Elif Shafak: Exposing the Moralising Slappers

esBorn in 1971 to a diplomat mother and philosopher father, Elif Shafak was destined for intellectual greatness. She did not fail to heed the call and today is Turkey’s most widely read and celebrated female author with thirteen books to her name. She is also one of the country’s most outspoken voices on feminism, cosmopolitanism, and politics.

With over 1.6 million followers on the microblogging network Twitter, Mrs Shafak’s word carries considerable weight. Her essays appear regularly in some of the world’s most prestigious newspapers such as The Guardian and The New York Times. Writing in response to repression of the protests following last May’s mining disaster, Mrs Shafak focused on the odd behaviour of Prime-Minister Recep Erdoğan who allegedly warned the discontents that “if you boo me, you get a slap.” Mr Erdoğan then went on to slap one of the protesters who had found refuge from the tumult in a grocery store. An aide to the prime-minister, aiming to oblige, went a step further and was caught on camera kicking a man being held to the ground by two burly police officers. The next day, this aide was sent on sick leave for injuries to his kicking foot.

“Had this happened in another country, the entire government would be shaken to the core. Not in Turkey where the state has all the power and citizens do not. We as a nation are used to being slapped by those in positions of higher authority. In family, in school, in the army, in the street, in the supermarket … the slap is everywhere.”

Mrs Shafak is also mildly critical of the increased polarisation of Turkish society. The female body is all too often the battleground of choice for moralising politicians and administrators. Even in cosmopolitan Istanbul, the city Elif Shafak freely draws her literary inspiration from, advertising billboards displaying moderate amounts of female skin are regularly painted over. Off the record, municipal censors admit to cropping the legs of models in order to meet the unwritten but strict standards of the city’s administration. “Today, men of all political persuasions feel free to lecture women on how to dress and how to live.”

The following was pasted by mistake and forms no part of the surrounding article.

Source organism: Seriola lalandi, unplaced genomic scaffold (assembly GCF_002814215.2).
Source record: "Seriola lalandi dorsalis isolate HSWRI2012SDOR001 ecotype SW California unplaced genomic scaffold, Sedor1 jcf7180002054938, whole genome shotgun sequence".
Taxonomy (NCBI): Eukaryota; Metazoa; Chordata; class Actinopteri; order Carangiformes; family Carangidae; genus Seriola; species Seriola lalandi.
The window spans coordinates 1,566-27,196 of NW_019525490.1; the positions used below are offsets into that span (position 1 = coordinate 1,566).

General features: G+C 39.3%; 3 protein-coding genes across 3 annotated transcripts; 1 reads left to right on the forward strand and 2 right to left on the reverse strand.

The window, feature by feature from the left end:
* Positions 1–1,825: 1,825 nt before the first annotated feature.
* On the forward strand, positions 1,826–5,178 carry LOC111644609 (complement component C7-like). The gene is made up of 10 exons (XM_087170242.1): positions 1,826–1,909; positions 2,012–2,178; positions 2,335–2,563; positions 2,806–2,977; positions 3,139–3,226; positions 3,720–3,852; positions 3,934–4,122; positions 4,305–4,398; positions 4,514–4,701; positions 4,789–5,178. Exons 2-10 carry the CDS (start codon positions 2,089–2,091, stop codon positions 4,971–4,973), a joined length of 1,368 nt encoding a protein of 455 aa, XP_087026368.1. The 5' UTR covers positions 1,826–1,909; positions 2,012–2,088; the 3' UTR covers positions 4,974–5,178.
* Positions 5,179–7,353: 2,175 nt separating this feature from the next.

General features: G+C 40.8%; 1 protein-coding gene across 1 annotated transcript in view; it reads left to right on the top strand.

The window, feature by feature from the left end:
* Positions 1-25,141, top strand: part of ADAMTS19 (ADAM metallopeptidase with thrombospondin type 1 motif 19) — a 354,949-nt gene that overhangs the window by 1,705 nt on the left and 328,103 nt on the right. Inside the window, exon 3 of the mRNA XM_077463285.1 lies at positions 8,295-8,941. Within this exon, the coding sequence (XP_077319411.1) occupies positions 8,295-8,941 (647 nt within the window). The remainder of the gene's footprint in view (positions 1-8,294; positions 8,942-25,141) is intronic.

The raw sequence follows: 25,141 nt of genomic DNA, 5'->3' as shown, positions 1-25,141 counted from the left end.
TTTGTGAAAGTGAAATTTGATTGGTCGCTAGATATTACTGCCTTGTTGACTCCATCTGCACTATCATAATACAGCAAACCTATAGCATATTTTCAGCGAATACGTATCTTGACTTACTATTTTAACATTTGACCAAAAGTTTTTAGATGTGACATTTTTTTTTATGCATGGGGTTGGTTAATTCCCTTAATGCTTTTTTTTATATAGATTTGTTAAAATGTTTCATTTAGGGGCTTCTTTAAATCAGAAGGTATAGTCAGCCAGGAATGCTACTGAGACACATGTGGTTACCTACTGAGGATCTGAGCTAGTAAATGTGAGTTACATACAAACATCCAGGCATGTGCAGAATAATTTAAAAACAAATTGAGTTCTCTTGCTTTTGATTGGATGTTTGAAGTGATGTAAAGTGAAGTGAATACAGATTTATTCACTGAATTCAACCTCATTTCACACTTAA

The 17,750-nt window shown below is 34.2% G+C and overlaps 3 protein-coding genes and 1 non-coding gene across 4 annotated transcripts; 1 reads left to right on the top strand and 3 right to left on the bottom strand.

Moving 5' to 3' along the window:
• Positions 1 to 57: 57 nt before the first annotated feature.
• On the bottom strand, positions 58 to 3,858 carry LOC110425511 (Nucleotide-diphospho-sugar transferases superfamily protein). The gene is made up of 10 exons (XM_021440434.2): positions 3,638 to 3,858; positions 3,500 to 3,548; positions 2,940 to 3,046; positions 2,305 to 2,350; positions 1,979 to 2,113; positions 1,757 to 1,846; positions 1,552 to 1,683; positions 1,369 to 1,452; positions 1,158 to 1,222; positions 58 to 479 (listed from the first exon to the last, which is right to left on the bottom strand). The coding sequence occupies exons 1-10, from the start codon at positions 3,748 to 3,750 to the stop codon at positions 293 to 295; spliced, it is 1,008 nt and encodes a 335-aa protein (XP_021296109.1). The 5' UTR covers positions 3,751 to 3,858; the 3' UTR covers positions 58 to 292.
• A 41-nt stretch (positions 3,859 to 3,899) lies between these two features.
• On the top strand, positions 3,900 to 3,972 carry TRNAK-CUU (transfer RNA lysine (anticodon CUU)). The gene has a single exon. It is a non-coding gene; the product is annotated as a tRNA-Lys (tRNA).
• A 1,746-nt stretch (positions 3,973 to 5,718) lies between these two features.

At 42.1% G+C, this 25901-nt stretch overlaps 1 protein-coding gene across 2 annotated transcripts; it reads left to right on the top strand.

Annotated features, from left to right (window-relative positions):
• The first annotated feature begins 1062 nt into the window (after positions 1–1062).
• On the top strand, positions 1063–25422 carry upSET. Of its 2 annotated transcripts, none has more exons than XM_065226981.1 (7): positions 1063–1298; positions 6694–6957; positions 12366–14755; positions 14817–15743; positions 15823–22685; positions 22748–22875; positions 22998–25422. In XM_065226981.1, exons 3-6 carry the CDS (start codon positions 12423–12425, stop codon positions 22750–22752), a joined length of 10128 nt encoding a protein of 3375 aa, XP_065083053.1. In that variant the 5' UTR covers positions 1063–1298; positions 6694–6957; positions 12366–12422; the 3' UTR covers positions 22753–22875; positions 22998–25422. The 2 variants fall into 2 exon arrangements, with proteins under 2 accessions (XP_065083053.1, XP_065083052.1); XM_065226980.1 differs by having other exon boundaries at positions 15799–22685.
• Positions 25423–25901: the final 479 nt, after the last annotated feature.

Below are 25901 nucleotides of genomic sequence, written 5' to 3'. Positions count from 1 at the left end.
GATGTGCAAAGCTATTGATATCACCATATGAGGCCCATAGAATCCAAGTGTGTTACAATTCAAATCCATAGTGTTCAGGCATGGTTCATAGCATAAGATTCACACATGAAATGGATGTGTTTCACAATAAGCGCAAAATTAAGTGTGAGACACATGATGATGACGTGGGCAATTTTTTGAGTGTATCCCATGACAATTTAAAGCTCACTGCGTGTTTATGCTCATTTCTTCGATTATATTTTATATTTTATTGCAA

The changing face of political and societal values does not discourage Mrs Shafak in the least: She remains firmly committed to Istanbul as a concept, not just a city straddling the divide between The East and The West. In a recent essay for Time Magazine she concluded: “East and West do mix. In a city like Istanbul they mix intensely, incessantly, amazingly. One should be cautious when using categories to talk about Istanbul. If there is one thing this city doesn’t like, it is clichés.”

In her 2012 novel The Forty Rules of Love, Elif Shafak explores the universal desire for intimacy – with other human beings as well as with the divine. The book is a modern-day fable that toggles between the lives of an American housewife and a 13th century poet and lays bare the struggle for supremacy between the rational mind and the passionate heart. The book sold over a million copies worldwide and was translated into forty languages.

Penning her books in both English and her native Turkish, Mrs Shafak divides her time between the world’s great cities. When not exploring the backstreets of Istanbul, she is likely to be found in Boston, London, or Amsterdam thriving on the multiculturalism that powers the world’s most dynamic societies.

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